Bitter Memories is not an easy book to read. Comments from my readers have been numerous, with most saying they felt every emotion possible while reading my story. Most also said they cried, numerous times. Many had to read in short spells because the content was too heartbreaking to take all at once.

However, these wonderful fans, many who are now lifelong friends, continued to read. They continued to learn what it can be like for a child living with abuse.

Bitter Memories was forty plus years in the writing. In the beginning I tried to write it as fiction. I wasn't ready for the world to know what had happened to me all those years.

But, that didn't work.

Next I tried to write it with "clean" language, and that didn't work either. I felt I wasn't being honest. You see, there's no way to "sugarcoat" what I lived through.

Finally, I decided the only way for me to get my message out to the people who needed to hear it the most, was to write my story the way it actually happened.

Let me tell you this: It wasn't any easier for me to write than it's been for people to read. I had to relive all those painful memories! All the things I tried for years to forget but couldn't. Recurring nightmares made sure I didn't forget!

Many times the pain became so strong that I couldn't continue writing. I had to put those memories on a shelf for a while. And, I also had to cry, once again, from all the pain that still lived inside of me.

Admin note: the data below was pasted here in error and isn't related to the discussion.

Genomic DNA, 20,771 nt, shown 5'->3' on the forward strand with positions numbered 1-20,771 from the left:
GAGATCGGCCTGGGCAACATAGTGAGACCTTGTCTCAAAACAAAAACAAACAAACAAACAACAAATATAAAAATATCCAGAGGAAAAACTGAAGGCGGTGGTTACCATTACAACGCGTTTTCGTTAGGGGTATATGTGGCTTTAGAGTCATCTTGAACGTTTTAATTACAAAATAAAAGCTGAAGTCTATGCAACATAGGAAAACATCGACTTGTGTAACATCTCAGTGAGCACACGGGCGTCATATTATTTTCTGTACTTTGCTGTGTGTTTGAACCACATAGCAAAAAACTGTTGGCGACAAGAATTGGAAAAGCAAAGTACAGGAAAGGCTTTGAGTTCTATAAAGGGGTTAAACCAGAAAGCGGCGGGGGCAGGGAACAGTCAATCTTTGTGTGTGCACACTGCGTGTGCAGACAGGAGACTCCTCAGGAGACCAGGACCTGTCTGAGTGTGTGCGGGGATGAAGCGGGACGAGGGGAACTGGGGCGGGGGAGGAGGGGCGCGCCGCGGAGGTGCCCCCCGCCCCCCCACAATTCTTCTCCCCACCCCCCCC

But I still knew, in order to help others, and myself, Bitter Memories was a story that needed to be told.

I knew by exposing my life and all the bad things that happened, I could help other abused kids, with or without abduction, because those still suffering needed to know they were not alone.

There are others just like me -- many more like me -- and there is hope for kids living with the hidden scars of abuse. There is help for abused kids to heal their heal their shame.

And, yes! Kids who have been abused feel so much shame. We feel what happened to us was our fault. We feel unloved. We feel we were "bad," not our abusers. And it doesn’t take extreme abuse like mine was to mess up a kid’s head!

As much suffering as I lived with, I was one of the lucky kids. Abducted at age three, living a life of pure hell for six long years, and then to be found in fairly good health…physically, that is. Mentally I was a mess! And I remained a mess for many, many years.

Statistics would say I should have died. And I'm sure I would have, if not for a protective part of the brain.

To be continued…

If you’re ready to read and to learn from my story, please head on over to my website and pick up a copy of Bitter Memories: A Memoir of Heartache & Survival. Then go back for the other two books in this trilogy, Trophy Murders and Cutter’s Revenge to learn the rest of the story. Once you read these, why not grab a copy of From The Heart: A Collection of Poems and Stories, also based on my times in my life. Or, get the audio version and listen to From The Heart narrated by Beth MacEwan. Beth is absolutely awesome the way she brings my poetry to life!